Scientists using the “Big Bang” machine deep in the ground near Geneva have successfully smashed protons infused with the highest energy levels ever achieved.
Though it will probably be months before computers at the European Organization for Nuclear Research (Cern) can make sense of what exactly happened, researchers hailed the experiment as a real Star Trek moment.
“We are going into new territory where no man has gone before,” Jean-Pierre Revol, head of heavy ion collisions, told swissinfo.ch. “Today is an important step.”
For ten days proton beams have been whirling independently around the 27km-long tunnel at the Large Hadron Collider (LHC) at 3.5 trillion electron volts – the most powerful levels achieved by any particle accelerator in the world. That’s more than three times as much energy as Chicago’s Tevatron accelerator can produce but just half the energy the LHC is designed to achieve.
On Tuesday scientists put those beams on a collision course, a feat that Cern’s director general Rolf-Dieter Heuer likened to firing needles across the Atlantic in hopes that they collide.
Researchers say the experiment is the first step in a long journey toward understanding the very essence of the universe. The LHC, the world’s largest machine, operates 100 metres below the ground at temperatures colder than outer space. It is designed to recreate what happened when the universe was just trillionths of a second old, some 14 billion years ago.
Light on dark matter
There was palpable excitement among workers at the centre on Tuesday, when scientists took the first steps toward finding what could prove to be something of a holy grail in particle physics – the confirmed existence of the Higgs boson. Never seen but widely believed to exist, the particle could explain what gives matter its mass.
Jürgen Schukraft, a spokesman for Cern’s heavy-ion programme, said a fascination with revolutionary physics, black holes and the film “Angels and Demons” had generated huge interest in the experiments. On Tuesday media from all over the world descended on the facility, where bottles of champagne waited unopened and chilling in refrigerators.
But Revol cautioned that no one should expect ground-breaking discoveries immediately.
“We’re not going to discover the Higgs just like that,” he said. “It could take two years – if it does exist.”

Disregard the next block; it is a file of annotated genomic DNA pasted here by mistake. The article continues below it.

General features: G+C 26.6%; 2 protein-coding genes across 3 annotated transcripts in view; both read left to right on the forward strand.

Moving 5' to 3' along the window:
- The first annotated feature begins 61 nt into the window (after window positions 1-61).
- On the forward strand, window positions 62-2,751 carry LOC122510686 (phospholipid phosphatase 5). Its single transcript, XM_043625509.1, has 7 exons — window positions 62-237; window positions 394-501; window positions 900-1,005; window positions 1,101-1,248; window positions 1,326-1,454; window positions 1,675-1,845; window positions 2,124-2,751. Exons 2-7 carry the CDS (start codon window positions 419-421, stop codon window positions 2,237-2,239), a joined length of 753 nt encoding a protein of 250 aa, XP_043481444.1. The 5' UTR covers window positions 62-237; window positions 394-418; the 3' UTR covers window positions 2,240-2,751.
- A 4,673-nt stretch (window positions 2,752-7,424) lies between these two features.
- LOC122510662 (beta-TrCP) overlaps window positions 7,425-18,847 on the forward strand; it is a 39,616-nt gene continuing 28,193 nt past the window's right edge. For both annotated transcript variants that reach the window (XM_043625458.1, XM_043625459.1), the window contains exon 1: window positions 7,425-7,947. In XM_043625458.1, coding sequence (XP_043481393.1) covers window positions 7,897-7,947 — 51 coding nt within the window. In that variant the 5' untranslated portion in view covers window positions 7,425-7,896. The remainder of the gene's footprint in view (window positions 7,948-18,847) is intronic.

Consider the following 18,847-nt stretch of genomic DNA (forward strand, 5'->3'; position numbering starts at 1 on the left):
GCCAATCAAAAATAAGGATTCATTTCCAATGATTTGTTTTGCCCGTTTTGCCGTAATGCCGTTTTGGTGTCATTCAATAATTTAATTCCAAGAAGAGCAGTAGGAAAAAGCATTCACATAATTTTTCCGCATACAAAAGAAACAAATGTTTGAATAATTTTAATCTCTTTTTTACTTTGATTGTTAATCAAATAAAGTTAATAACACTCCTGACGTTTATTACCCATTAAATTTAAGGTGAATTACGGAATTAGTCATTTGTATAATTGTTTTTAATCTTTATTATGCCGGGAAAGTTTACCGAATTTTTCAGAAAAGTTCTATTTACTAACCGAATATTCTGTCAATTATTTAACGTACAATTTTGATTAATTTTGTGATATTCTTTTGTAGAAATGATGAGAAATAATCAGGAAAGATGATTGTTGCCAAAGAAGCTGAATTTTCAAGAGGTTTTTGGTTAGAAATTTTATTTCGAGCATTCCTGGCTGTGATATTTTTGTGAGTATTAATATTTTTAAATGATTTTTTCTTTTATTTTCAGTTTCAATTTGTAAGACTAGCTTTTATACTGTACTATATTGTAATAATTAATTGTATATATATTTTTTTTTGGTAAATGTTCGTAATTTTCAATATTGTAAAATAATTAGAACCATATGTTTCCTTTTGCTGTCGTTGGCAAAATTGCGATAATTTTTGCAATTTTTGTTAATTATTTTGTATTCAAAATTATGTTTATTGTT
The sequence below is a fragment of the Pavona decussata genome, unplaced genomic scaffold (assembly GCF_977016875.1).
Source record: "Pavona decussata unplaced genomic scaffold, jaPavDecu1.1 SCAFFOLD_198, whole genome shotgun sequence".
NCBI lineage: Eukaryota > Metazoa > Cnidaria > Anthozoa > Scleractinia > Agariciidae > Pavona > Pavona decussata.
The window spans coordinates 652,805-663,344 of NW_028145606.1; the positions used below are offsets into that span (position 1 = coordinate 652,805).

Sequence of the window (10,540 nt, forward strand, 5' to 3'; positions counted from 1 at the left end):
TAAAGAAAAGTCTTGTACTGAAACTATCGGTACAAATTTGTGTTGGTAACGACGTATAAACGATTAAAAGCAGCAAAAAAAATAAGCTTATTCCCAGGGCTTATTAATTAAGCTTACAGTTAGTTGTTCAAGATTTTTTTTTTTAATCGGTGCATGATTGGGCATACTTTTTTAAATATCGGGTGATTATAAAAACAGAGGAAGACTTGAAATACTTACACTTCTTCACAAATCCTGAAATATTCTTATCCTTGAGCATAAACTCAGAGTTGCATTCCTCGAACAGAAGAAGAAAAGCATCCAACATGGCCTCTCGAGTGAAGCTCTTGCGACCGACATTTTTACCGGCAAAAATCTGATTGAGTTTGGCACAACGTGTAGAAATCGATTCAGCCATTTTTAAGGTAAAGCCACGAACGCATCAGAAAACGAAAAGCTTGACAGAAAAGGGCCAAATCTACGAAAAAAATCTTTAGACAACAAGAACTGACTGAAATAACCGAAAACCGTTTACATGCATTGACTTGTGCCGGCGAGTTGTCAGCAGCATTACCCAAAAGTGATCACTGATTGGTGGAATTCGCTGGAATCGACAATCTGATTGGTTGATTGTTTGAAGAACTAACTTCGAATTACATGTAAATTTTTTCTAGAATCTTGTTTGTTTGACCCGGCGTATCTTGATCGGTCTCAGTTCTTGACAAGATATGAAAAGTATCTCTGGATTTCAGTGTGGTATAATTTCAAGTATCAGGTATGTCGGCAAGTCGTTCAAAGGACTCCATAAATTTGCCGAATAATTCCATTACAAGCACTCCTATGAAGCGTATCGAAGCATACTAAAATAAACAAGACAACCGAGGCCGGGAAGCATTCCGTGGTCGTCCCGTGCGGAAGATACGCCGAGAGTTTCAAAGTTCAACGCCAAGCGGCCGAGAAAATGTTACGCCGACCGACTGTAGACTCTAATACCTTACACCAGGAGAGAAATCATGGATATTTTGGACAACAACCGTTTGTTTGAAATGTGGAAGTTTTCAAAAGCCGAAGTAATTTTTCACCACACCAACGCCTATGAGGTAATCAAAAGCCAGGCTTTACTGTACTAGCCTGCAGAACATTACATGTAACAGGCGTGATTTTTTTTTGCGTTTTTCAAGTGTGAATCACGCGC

Researchers are also hoping the experiments will afford insights into the mysteries of dark matter. It, too, is a hypothetical substance that could make up as much as 90 per cent of the universe. Scientists believe it is invisible – just five per cent of the universe can be seen by the human eye – and does not emit or absorb light, although it can still tug on matter as gravity might.
Scientists began working on the collisions early on Tuesday morning in hopes of producing the first of many “little Big Bangs” around 9am. That did not happen and collisions were repeatedly postponed throughout the day.
The problem was coordinating the numerous magnets that focus the proton beams to such high energy levels, said Destina Hatzisotiadou, a researcher at the site. Each magnet must be precisely calibrated to keep the beams stable. Only then can they be placed on a collision course.
“For all to function properly, the magnets must have the right current values,” she told swissinfo.ch. “If it goes down in one magnet, we lose the beam. That’s normal.”
The collider, a $10 billion (SFr10.6 billion) facility, is housed underground outside Geneva and stretches into France. Scientists first turned on the machine in September 2008 but had to shut it down nine days later after it overheated and needed $40 million in repairs and improvements.
In December 2009 scientists successfully smashed protons at the facility but at energy levels just one-third of those achieved during Tuesday’s collision.
A small group has sought unsuccessfully in the past to shut down the experiments over fears that the collisions would produce black holes that could gobble up the world in an apocalyptic catastrophe. Cern scientists dismiss the idea.
Tim Neville, swissinfo.ch (with input from Simon Bradley in Geneva)
Large Hadron Collider
In the LHC, high-energy protons in two counter-rotating beams are smashed together to search for exotic particles.
The beams contain billions of protons. Travelling just under the speed of light, they are guided by thousands of superconducting magnets.
The beams usually move through two vacuum pipes, but at four points they collide in the hearts of the main experiments, known by their acronyms: ALICE, ATLAS, CMS, and LHCb.
When operational, the detectors see up to 600 million collision events per second, with the experiments scouring the data for signs of extremely rare events such as the creation of the so-called God particle, the yet-to-be-discovered Higgs boson.